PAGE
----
Faces of Eurasia
Faces of Eurasia
Crossroads between Europe and Asia
For centuries, Eurasia was a crossroads between Europe and Asia. In the twentieth century, the Russian Empire – and later the USSR – embraced about one third of the continent of Asia, including its entire northern region (Siberia), the western section of Central Asia, and part of the Middle East in the region of the Caucasus. This huge territory is inhabited by various peoples (Kyrgyzs, Tatars, Uzbeks, and many others) with rich historical, cultural, and religious traditions. There are also some Muslim groups in the European part of Russia, namely in the Volga and Ural regions. Eurasia has a remarkably interesting history and for centuries has been a meeting place for different cultures, religions, languages, and peoples. The geographical and strategic position of these regions, in which the interests of almost all the great powers contended, was of immense value. The history of the exploration and the colonization of these regions is full of dramatic and sometimes controversial events. Siberia, for instance, was not only a place of exile and concentration camps, but also a mysterious land offering the chance to escape from the burden of the authoritarian state.
For centuries, these regions aroused the wildest speculations among Europeans. Like Russia before the reforms of Peter the Great, these regions were perceived as mysterious worlds blessed with unheard-of wealth and inexhaustible natural resources, yet inhabited by barbarians who lived at odds with the most sacred values of humanity. Rumors about giants, cynophales, and other monsters continued to tickle the European imagination until more reliable accounts became available and pushed the frontier of modern civilization further east. Since the sixteenth century – the beginning of the modern period of expansion – travel literature has recorded what was seen, mapped, and could be useful for the world. These sources are especially valuable because the detached stranger was able to observe many of life's details and nuances of which the local residents were not aware. These scientists, diplomats, businessmen, spies and adventurers who traveled through these new cultures were there both novel and little known. The collection includes, for instance, material written by the Americans Lieutenant Richard Bush and journalist George Kennan – participants in the 1865-1867 Siberian "telegraph expedition", which was organized by the Western Union telegraph company – and by the English priest Henry Lansdell, who went to Russia with mainly philanthropic purposes (he distributed the Gospel and other religious literature en route from Petersburg to Vladivostok).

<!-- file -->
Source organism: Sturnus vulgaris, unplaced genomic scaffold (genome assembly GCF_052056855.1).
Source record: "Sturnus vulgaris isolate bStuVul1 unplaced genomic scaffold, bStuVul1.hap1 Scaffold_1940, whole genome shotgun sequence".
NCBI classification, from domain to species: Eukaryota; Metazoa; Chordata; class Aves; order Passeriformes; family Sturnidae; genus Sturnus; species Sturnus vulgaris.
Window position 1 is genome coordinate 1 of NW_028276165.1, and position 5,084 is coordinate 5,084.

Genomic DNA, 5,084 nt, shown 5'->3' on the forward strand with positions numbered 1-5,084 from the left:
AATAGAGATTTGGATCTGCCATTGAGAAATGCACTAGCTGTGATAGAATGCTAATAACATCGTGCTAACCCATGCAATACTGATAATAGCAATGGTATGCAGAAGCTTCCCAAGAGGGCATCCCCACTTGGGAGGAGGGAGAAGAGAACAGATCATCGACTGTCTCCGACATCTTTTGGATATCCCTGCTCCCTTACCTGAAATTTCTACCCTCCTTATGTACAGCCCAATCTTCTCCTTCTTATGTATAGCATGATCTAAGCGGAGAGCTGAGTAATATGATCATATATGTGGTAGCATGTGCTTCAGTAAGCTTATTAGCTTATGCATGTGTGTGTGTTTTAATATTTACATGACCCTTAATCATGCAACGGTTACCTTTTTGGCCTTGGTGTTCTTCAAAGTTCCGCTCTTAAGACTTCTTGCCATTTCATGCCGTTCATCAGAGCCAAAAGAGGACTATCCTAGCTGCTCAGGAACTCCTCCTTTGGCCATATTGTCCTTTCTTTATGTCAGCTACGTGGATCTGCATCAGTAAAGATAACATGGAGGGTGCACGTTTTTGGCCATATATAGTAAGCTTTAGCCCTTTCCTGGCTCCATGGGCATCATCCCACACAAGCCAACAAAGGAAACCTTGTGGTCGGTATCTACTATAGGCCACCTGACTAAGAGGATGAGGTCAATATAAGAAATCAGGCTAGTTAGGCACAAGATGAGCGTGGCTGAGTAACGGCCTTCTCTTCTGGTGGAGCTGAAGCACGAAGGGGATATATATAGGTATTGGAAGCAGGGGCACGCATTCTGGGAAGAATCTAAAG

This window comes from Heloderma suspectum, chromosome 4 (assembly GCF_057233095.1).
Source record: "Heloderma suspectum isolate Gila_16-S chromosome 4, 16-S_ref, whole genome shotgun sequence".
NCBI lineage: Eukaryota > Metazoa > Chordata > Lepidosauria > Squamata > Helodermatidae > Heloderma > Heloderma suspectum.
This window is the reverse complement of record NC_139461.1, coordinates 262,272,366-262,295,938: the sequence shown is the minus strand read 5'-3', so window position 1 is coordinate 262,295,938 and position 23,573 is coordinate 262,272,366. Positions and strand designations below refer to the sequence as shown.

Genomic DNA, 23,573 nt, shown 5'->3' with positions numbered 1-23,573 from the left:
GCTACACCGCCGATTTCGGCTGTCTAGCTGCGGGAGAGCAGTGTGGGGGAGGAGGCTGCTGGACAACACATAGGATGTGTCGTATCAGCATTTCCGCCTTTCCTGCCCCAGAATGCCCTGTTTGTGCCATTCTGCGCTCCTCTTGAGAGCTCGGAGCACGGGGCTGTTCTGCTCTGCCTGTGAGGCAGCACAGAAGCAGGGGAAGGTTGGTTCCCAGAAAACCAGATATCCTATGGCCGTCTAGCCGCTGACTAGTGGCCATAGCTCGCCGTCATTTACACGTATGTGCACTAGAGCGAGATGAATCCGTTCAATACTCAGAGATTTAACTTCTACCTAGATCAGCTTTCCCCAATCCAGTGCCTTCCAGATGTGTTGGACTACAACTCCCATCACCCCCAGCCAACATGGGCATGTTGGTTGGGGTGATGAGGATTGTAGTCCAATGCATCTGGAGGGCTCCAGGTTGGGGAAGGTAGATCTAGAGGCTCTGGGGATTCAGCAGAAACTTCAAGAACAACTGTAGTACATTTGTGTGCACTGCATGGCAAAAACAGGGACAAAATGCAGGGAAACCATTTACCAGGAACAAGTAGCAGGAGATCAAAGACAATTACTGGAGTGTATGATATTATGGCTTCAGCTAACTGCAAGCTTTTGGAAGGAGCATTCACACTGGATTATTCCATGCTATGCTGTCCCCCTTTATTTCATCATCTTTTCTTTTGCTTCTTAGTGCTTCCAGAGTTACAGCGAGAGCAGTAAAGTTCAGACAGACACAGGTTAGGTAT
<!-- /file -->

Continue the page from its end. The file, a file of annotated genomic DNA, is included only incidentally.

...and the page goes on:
The mysterious world of wildness
The first descriptions to convey travelers' impressions first hand were perhaps less spectacular than the sometimes bizarre accounts that we find in Herodotus or Pliny the Elder. However, they were not necessarily more favorable. Adam Olearius – the Holsteinian ambassador who traveled several times to Moscovia and Persia between 1633 and 1639 – was appalled by the Russians who, in his eyes, "had no civility" and were "marvelously well versed in the quality of cheating and lying." Still more barbaric, according to the Dutch painter and traveler Cornelis de Bruin, were the Samoyeds (Lapps) who lived on the northern shore and still worshipped idols. In highly developed Persia, de Bruin was shocked by the population's "infidelity and ingratitude."
As Russia's contacts with Western Europe intensified as a result of the reforms under Peter the Great, the Western image of Russia and Eurasia in general became somewhat more balanced. Though travel accounts stressing Russia's backwardness and despotic government continued to appear well into the nineteenth century, other descriptions – such as John Bell's Travels from St Petersburgh in Russia, to Various Parts of Asia (1763) – took a more benevolent view that was more in line with the regime's enlightened and civilized self-image. At the same time, the empire's military expansion toward the east and south during the eighteenth and the nineteenth century created the conditions for further exploration of the Russian hinterland and its neighboring regions. With the annexation of large parts of the North Caucasus, Central Asia, and the Far East in the second half of the nineteenth century, the Russian Empire became home to Persian-speaking Jews, Turkic-speaking nomads, and a large population of Muslims. On the eve of World War I, Russia had acquired a cultural, ethnic, and linguistic diversity that only its equally expansionist successor – the Soviet Union – would surpass.
The works in the present collection were once important sources of information that helped European and American governments to formulate their foreign policy toward the Russian Empire. These sources were especially significant for foreign policy departments and politicians, because the majority of the works describe the Russian expansion in Asia. Scholars who are interested in the colonization of Eurasia and the geopolitical strategies employed in that process will certainly find something to their taste here. The collection will also be a gold mine for those studying the origins and the development of national stereotypes, and will contribute to our understanding of the ways in which European travelers perceived the Russian Orient.